I can’t wait to see construction start on the new (rumor) student housing, shopping/eating center and night clubs.  The College Station local economy will see a boost once the new structures are in place and open for business, so Aggies get ready!

My daughter, Hailey, was the videographer and I can’t find a better video online anywhere!!  She did a great job!

Posted by Joey Condon | Discussion: 10 Comments »

Promising Prospects for the Market of Home Real Estate in College Station, Tx

For the past few months the nation has been hearing how the market is stabilizing. In fact, articles on evidence for the steadiness of the economy have become almost redundant. We get it. Unemployment rates are lower than they’ve been in years; businesses are once again growing and being created; the stock market (despite its occasional, but predictable vacillations) is growing slowly and steadily; and jobs are being created. Hurray, the economy has been saved. Life in the Brazos Valley can go back to what it once was. But there remains one minor question to be answered: when are we going to start seeing that reality reflect in the real estate industry?

The reality is that the unexpected plunge of real estate in Florida around 2009 sparked a nationwide real estate crisis. This, in turn, was one of the major flames to ignite our nation’s most recent recession. So it would appear only appropriate that the real estate industry suffer long after the recovery of every other aspect of our nation’s economy. The cause of our recession’s drought would inherently outlast the seemingly stable, progressing aspects of our pre-recession economy. Therefore, despite the various other regions of America’s economy now flourishing and returning to full vigilance, the market for selling and buying homes is supposed to linger in the arid economic desert until all signs of a healthy economy have been brought to light.

Which brings us to our next question: how much longer until the real estate market stabilizes as well? The answer, to the great enthrallment of homeowners still squatting in a vacant market, is not much longer. In fact, we might not have to wait at all. The economy is healthy, banks are recovering, jobs have been made, and homes are once more looking to be purchased.

Actually, little statistical evidence shows that the housing market is back on track. But for those hoping to get a head start, that doesn’t quite matter. Instead, the significant change has been the mood of potential buyers and sellers. That’s right: the attitude toward the housing market is changing, which is all the foreshadowing necessary to predict an upswing in the market for real estate. Think for a moment: with the economy stabilizing and the nations markets growing once more, people are anticipating that the housing market is going to bounce back as well. And rightly so. It’s a fact that it will only be a matter of time before the real estate industry recovers, and for potential home buyers looking to get the best deal on a selling home, now is the last chance to buy cheap.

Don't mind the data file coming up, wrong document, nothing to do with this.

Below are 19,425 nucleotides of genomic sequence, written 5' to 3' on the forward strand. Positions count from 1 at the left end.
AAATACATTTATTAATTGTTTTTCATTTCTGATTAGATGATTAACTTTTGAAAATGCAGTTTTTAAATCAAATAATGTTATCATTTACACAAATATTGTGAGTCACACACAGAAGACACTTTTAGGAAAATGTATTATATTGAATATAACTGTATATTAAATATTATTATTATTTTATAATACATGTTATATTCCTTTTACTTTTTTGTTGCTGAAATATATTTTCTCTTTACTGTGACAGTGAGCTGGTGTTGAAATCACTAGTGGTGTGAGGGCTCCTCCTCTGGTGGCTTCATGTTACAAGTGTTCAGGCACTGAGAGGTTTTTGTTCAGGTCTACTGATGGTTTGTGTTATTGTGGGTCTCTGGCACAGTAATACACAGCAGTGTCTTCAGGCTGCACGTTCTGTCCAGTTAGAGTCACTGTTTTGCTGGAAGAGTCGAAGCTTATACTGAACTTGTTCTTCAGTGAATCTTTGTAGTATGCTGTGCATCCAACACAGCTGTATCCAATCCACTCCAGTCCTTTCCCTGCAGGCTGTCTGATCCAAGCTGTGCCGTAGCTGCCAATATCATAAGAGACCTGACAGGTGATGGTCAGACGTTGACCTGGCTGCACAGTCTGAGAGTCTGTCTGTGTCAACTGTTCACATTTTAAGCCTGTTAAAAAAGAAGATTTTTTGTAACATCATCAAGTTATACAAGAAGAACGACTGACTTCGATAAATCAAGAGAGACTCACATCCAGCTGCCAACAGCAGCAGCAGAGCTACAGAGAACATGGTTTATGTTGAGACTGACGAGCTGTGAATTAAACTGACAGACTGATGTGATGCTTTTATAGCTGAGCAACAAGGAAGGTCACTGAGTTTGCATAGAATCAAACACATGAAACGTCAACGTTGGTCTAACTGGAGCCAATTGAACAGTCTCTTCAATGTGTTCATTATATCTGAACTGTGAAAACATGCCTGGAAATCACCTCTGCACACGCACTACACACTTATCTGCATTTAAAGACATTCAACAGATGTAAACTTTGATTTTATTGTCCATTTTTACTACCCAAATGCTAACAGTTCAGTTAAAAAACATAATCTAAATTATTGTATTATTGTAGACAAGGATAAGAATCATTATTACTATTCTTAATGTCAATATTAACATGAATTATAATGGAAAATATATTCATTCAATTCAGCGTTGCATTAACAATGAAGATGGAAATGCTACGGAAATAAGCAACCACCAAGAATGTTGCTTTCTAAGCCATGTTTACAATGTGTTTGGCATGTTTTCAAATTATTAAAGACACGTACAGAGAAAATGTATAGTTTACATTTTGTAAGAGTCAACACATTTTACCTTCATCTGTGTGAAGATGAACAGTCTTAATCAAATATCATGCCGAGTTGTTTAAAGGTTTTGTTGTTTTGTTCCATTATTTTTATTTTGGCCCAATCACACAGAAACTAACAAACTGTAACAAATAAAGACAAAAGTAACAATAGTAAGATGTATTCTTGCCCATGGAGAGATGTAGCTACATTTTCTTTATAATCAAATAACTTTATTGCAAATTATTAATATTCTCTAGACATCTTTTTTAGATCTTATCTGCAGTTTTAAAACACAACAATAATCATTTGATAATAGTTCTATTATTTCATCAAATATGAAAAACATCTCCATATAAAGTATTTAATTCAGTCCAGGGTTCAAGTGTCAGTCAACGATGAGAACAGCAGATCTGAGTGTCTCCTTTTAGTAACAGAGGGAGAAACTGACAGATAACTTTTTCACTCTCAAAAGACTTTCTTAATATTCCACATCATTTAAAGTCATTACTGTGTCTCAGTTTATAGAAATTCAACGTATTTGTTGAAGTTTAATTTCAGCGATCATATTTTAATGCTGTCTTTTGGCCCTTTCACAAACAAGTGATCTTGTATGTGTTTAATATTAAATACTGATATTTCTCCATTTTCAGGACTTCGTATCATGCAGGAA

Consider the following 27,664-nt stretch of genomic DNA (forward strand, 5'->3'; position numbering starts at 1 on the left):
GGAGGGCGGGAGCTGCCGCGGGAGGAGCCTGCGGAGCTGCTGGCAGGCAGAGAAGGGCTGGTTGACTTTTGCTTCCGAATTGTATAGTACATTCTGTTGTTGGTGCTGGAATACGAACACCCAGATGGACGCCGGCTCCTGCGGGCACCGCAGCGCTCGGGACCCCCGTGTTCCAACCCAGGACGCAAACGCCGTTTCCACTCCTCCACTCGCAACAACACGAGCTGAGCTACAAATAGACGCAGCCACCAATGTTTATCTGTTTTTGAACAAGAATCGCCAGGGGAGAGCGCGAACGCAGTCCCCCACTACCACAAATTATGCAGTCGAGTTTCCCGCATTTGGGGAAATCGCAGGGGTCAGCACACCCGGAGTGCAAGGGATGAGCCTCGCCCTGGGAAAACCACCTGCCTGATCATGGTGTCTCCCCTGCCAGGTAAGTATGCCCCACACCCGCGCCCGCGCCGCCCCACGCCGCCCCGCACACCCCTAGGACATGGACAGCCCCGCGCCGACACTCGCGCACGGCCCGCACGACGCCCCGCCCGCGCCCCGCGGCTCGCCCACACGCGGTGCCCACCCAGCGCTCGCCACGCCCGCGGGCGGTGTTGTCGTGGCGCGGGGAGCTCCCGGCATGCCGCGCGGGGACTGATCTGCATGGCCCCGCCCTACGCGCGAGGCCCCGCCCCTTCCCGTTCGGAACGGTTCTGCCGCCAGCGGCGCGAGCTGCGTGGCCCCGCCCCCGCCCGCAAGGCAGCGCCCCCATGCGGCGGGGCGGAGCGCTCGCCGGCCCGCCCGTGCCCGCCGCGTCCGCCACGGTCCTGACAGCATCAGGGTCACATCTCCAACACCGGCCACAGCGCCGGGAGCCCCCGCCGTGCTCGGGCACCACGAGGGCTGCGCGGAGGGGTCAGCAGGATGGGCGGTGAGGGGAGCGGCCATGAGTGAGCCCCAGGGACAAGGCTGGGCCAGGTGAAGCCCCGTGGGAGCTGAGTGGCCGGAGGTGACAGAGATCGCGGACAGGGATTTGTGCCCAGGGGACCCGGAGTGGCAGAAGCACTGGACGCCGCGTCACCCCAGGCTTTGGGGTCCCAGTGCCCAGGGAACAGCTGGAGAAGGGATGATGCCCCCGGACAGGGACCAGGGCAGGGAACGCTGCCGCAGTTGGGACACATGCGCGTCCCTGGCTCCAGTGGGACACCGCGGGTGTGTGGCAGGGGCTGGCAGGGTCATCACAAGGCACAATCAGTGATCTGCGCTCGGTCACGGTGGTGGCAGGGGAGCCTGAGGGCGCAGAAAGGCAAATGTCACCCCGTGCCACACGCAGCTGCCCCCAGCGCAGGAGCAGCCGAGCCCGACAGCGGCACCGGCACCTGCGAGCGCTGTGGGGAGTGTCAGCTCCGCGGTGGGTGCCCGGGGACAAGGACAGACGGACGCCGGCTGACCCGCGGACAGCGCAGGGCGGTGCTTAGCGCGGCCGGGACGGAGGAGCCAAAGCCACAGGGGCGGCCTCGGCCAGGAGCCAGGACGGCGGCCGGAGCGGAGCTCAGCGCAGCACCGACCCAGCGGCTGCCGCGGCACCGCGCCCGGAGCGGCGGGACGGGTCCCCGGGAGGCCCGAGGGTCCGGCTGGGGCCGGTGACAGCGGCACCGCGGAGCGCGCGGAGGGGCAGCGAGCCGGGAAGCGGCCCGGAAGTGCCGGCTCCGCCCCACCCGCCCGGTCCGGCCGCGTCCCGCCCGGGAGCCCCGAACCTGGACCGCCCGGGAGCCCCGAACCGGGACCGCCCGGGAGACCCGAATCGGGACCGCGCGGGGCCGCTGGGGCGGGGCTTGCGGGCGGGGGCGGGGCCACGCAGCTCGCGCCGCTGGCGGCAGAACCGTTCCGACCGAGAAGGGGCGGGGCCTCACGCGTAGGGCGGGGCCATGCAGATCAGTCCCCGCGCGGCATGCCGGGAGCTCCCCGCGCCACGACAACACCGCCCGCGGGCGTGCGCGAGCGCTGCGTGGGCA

But this isn’t just the biased perspective of a real estate blogger throwing out ideas. The Vice President and Chief Economist of Fannie Mae, Doug Duncan, claims that “conditions are coming together to encourage people to want to buy homes.” Duncan’s speculation comes from his understanding that “Americans’ rental price expectations for the next year continue to rise, reaching their record high level.” From these projections, Duncan predicts that some of America’s home renters might find home ownership as a more compelling option due to the rising rent prices.

Fannie Mae conducts a real estate survey every month, and the vibe emanating from the respondents are suggesting some interesting things. To start, the percent of respondents who think that it is a good time to buy has reach a high of 73%. To accompany this compelling statistic, the number of respondents who claimed it is a good time to sell also rose. This coupling suggests the market is ready to expand, as buyers and sellers come closer to reaching an agreement on the negotiated and offered prices. With more people looking to sell and more looking to buy, the market automatically grows. From there it’s only a matter of processing statistics to show that home sales are finally recovering.

Perhaps the dramatic increase of respondents looking to buy is an effect of projected rising home sales. In fact, regarding respondents’ expectations of home price increases over the next twelve months, the highest amount of respondents from this entire year claimed home prices would climb. Also, coinciding with Vice President Doug Duncan’s understanding, almost 50% of respondents are anticipating rental prices to go up.

For further encouragement regarding the real estate market, 66% of the respondents of Fannie Mae’s survey claimed that, if they were to move within the next year, they would buy a home. This is a strikingly encouraging prospect (assuming the opinions of Fannie Mae’s respondents are reflective of the overall population), and owners with homes on the market can certainly look forward to a steadily growing pool of potential home buyers.

All in all, Fannie Mae’s survey shows us not that the market for home real estate is already recovering, but rather that the opinions and attitudes of the public are gradually shifting in the favor of the real estate market. Rising renting costs are causing people to shift their interest back to home ownership. Low prices for homes, likely only to rise over the next years, are also encouraging prospects for potential home buyers. And the overall stabilization of the economy is assuring potential home owners that the value of their purchase will not plummet the moment after they purchase their new home. So while the statistics are showing very little in the means of a growing market for the real estate industry, it is clear that America is ready to trust home ownership once more. And because of this, the market for real estate will begin steadily restoring itself.

PS – Susan Hilton is Bryan College Station, Texas’ real estate specialist in foreclosure sales and real estate agent career building so if you need help – CALL! 979-219-3970